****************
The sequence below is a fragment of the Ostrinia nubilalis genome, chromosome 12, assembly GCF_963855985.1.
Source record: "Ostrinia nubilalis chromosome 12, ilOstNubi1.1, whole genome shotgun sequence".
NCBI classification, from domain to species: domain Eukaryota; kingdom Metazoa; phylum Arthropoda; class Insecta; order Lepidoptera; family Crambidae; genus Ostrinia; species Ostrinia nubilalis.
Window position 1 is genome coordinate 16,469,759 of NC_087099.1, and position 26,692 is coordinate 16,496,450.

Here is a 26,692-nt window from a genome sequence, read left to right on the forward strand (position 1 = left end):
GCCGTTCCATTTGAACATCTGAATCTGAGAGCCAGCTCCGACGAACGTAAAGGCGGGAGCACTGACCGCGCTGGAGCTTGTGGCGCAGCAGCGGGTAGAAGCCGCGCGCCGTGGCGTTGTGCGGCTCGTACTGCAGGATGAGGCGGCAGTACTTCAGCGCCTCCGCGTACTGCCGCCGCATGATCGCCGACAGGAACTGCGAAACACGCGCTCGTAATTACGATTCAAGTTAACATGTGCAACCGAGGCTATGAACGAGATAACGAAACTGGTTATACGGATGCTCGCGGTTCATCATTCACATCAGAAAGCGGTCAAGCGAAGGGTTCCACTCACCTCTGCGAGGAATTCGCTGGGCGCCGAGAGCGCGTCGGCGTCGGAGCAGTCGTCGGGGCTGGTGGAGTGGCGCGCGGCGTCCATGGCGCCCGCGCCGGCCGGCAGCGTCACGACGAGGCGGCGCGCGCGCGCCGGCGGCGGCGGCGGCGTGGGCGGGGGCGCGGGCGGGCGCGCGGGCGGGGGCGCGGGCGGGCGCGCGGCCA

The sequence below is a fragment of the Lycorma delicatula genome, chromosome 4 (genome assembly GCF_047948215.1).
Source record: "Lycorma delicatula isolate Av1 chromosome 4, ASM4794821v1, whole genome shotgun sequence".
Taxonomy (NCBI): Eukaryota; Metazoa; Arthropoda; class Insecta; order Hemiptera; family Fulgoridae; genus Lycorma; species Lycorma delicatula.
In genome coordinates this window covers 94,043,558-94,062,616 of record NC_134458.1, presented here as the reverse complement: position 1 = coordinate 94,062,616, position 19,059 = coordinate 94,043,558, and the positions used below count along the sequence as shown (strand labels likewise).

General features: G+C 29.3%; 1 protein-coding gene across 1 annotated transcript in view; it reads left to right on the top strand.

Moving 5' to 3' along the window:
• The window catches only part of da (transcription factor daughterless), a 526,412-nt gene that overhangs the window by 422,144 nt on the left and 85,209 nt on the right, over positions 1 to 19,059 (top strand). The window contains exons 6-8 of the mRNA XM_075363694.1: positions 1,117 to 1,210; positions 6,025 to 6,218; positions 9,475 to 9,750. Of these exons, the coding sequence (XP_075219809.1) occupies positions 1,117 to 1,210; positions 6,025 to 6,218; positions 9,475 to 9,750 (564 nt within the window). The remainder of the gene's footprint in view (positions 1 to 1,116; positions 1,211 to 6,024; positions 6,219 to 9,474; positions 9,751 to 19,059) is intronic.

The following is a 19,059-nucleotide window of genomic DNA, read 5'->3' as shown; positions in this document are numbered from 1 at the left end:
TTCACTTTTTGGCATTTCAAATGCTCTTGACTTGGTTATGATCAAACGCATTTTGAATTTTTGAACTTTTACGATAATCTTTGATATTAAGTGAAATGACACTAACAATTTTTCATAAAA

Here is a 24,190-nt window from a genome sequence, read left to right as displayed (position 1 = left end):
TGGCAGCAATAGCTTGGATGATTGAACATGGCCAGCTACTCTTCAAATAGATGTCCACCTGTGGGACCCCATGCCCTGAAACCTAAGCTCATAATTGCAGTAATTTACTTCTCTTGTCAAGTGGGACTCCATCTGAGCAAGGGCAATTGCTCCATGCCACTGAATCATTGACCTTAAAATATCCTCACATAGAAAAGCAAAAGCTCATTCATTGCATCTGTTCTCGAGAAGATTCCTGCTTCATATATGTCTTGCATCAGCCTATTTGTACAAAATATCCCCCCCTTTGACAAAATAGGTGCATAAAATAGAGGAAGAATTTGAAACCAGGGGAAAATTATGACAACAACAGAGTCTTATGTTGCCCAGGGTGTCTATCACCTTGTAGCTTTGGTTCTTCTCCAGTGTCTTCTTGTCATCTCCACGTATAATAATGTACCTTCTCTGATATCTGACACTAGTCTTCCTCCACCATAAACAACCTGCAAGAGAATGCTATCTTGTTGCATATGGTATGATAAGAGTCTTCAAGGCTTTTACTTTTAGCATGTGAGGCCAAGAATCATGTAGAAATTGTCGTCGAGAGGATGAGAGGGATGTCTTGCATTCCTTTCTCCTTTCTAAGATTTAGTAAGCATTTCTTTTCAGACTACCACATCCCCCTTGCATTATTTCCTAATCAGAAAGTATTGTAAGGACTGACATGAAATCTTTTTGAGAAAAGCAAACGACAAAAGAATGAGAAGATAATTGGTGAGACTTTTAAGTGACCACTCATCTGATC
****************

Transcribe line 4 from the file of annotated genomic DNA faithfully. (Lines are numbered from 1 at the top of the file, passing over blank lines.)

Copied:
Window position 1 is genome coordinate 16,469,759 of NC_087099.1, and position 26,692 is coordinate 16,496,450.